“Formatting complete. Sample interior pages to follow.”
The email was concise and promises a finale to my literary adventure in writing a memoir.
It all started while visiting daughter, Beth, and reviewing her father-in-law’s memoir about his life in Denmark as a child during the Nazi occupation during World War II, subsequent immigration to America and settling as a farmer in Montana. Knud is an impressive and charming man with a significant life story.
Beth’s daughter, my granddaughter, Rachel, surprised me by saying, “You should write a memoir, Grandma.” I responded, “Someday,” as parents and grandparents do when a child asks for something they can’t or don’t want to deliver. I’ll think about it. Go ask your father. Maybe after harvest or Mother’s’ Day or Thanksgiving. We have our excuses.
But I tinkered with the idea of a life’s story knowing full well the only consistent theme was the farm near Fargo where I grew up, married, continued to farm with my husband and later our sons and grandson. No mysteries, great disasters or major achievements marked my calendars. But the calendars themselves ran from the 1950s to the present and it is amazing to think of the changes in technology, farm practice, education, and cultural expression taking place in a lifetime.
Was this the basis to the narrative or should I tell about the many public projects that have competed with the farm for my time? Rather than make a decision, I began to write.
I filled many yellow pad pages with trial outlines by chronology and theme. As the possibility of selling the farm materialized, I decided that process should provide the framework. Daughter Jean offered her skills as editor, and I started telling my stories as she disposed of my commas, taught me “tracking” and insisted on more explanation. I have always written expecting the reader’s intelligence to find my wit.
Since Jean was away from home several years — getting her master’s in Boston and working in Miami and Washington, D.C. — my writing provoked new awareness and discussion of some incidents. Beth was brought into the process for her wisdom and digital photo expertise.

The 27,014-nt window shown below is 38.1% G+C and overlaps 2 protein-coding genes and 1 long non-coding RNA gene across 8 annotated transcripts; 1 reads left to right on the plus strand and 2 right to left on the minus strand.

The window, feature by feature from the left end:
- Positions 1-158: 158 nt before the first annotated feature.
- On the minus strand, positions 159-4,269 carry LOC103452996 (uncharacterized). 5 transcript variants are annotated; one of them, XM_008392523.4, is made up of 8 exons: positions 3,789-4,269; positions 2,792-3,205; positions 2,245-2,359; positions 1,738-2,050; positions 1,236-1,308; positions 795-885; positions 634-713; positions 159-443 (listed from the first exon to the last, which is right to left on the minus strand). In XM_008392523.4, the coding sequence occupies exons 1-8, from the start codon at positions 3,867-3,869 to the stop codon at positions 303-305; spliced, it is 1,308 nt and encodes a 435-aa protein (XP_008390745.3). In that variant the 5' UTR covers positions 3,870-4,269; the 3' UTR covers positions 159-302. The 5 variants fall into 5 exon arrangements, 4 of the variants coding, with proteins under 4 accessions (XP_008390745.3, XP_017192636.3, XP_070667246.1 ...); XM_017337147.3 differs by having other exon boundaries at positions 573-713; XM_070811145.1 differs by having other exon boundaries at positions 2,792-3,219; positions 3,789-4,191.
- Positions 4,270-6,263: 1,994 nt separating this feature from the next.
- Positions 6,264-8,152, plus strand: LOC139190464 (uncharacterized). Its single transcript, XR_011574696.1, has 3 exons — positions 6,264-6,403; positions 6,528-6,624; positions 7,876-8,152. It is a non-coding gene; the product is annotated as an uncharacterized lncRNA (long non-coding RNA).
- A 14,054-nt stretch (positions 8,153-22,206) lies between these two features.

The chapters flew like geese from me in Fargo to Jean in St. Louis and Beth in Maple Grove, Minn. I then gave son Mark and husband Robert a chance to comment. I thought their viewpoints on farming had been adhered to in all the preceding years, but this was my turn to speak.
At some point, I decided not to do a full review on the farm but to cover my own rural perception and urban involvement. Robert’s oral histories are well known to all our family and friends. I hope Mark will write the next volume or two to cover the evolution of equipment, labor, land practices and efforts to provide flood control for land in the Red River and Sheyenne floodplains.
Writing the memoir has forced me to look back on a life of multitasking. I’ve also increased my appreciation for the many remarkable people that have enhanced or complicated that life. It’s been fun to discuss events and issues with my busy family. I believe my book is one picture of a woman’s life in North Dakota from World War II to the present. I hope it inspires others to write their own memoir.
And I hope it offers a positive perspective on life to my grandchildren and others to live a full life. There will be good times and trying times, but for those who keep their balance and sense of humor, there should always be a next time.
My memoir is titled “What! Sell the Farm?” and is my delayed response to Rachel’s request. The sight of the first copy of the actual book won’t surpass the joy of the writing and reviewing. The race was better than the trophy. Life always surprises.